Literature03 Oct 1994 12:01
In ``Canon to the Right of Me,'' Katha Pollitt correctly points out that one reason the canon debate in America is so heated is that (by and large) college students won't read books unless they are assigned. (She also claims that this makes the canon debate somewhat pointless: ``If you never read anything but twenty or a hundred books, there's no way you can understand them, or be shaped by them.'' [From memory.] That one won't understand the books, I readily grant, but I'm afraid it would be all too easy to be influenced by twenty books: one book would be even more effective. We have, as they say, ``been there, done that.'' By the time the kids hit college, however, they are probably too set in their thoughts to be really transformed by mere literature: especially if they don't care much about books in the first place. Onwards.)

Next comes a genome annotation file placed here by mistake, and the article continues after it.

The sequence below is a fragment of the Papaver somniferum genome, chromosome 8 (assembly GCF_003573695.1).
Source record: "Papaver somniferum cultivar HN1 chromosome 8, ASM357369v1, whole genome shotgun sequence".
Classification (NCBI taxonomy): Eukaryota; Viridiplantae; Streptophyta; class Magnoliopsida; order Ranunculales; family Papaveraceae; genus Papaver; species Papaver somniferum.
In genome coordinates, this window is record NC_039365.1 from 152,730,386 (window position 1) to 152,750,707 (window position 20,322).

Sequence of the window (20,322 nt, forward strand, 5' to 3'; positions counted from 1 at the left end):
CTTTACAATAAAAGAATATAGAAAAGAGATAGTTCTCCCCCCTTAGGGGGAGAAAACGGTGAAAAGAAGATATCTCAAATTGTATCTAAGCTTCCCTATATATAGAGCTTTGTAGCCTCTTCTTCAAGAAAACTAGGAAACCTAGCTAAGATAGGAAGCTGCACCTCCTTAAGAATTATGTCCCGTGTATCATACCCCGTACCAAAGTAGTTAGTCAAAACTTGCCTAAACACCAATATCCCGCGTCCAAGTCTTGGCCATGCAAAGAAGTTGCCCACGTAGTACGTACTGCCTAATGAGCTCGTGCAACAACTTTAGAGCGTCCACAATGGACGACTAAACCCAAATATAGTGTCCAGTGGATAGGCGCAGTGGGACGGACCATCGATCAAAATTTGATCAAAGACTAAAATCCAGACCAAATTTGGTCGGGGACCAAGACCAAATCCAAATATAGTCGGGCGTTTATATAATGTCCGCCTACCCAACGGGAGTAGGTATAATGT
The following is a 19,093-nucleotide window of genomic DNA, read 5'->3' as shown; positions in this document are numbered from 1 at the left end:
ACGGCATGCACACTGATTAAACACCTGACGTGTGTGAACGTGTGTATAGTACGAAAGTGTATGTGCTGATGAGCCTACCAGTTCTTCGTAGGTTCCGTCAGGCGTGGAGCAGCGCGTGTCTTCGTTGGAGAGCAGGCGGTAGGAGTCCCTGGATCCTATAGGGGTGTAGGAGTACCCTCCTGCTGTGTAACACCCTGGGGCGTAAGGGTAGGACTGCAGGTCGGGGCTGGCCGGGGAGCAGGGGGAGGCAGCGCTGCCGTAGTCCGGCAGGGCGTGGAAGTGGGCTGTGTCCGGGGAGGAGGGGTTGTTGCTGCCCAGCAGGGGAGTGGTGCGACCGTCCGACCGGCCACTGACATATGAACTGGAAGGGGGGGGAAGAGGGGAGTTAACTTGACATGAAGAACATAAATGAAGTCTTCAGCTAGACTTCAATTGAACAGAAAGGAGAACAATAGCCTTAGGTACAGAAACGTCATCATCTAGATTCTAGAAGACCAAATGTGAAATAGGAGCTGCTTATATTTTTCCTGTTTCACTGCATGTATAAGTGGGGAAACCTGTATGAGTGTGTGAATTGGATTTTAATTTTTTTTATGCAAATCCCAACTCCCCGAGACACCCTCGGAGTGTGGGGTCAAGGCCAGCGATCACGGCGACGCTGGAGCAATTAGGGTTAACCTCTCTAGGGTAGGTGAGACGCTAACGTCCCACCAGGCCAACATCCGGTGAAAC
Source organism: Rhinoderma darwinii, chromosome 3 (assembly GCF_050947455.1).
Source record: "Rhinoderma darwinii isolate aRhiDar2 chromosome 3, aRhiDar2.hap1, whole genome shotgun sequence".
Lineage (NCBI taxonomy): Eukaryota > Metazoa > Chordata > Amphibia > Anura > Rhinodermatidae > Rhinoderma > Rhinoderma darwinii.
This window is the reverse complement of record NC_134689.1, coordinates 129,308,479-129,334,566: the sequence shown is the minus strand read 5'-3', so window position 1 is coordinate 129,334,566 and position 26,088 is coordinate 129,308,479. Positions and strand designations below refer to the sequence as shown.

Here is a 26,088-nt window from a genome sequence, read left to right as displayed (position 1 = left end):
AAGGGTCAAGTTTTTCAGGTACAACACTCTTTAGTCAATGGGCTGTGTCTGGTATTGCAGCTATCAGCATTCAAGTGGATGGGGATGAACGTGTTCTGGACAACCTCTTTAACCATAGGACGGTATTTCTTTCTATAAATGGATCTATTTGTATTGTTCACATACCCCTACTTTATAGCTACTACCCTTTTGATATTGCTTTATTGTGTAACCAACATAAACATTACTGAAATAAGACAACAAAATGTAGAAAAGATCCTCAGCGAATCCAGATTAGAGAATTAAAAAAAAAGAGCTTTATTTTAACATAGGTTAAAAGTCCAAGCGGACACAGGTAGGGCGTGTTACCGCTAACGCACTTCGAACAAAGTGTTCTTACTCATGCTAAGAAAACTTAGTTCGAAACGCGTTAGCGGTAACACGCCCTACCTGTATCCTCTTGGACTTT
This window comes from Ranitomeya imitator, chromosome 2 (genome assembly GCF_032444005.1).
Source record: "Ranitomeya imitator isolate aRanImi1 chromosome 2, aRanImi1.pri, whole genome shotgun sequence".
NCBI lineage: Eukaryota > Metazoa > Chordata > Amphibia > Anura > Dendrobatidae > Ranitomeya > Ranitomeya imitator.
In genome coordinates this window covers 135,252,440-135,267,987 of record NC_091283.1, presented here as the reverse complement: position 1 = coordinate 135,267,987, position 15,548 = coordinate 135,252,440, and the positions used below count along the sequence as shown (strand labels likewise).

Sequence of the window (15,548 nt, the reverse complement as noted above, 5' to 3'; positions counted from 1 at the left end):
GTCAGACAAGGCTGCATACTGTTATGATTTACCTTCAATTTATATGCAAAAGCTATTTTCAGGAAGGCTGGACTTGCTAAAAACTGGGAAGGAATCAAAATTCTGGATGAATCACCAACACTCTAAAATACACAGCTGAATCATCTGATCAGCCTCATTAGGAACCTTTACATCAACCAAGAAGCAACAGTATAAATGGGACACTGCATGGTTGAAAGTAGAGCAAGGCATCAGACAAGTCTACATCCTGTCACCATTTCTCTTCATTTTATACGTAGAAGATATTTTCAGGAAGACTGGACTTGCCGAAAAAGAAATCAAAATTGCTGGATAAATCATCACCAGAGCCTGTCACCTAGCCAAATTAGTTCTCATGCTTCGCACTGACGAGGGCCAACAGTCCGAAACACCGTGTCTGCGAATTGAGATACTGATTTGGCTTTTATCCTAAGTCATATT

It can't honestly be said that literature was very important to most people for most of the civilized past, because most people couldn't read. Indeed, as late as the 1840s, we have John Stuart Mill reporting in On Liberty that Englishmen were being ostracized for reading. But literature used to be of great importance to the educated classes, and seems to be less so now than, say, in Mill's time. Either the classes themselves have changed (they have), or literature has been wedged-out (it has), or literature itself has changed (it has). How has all this interacted?
- To read:
- William Paulson, Literary Culture in a World Transformed: A Future for the Humanitie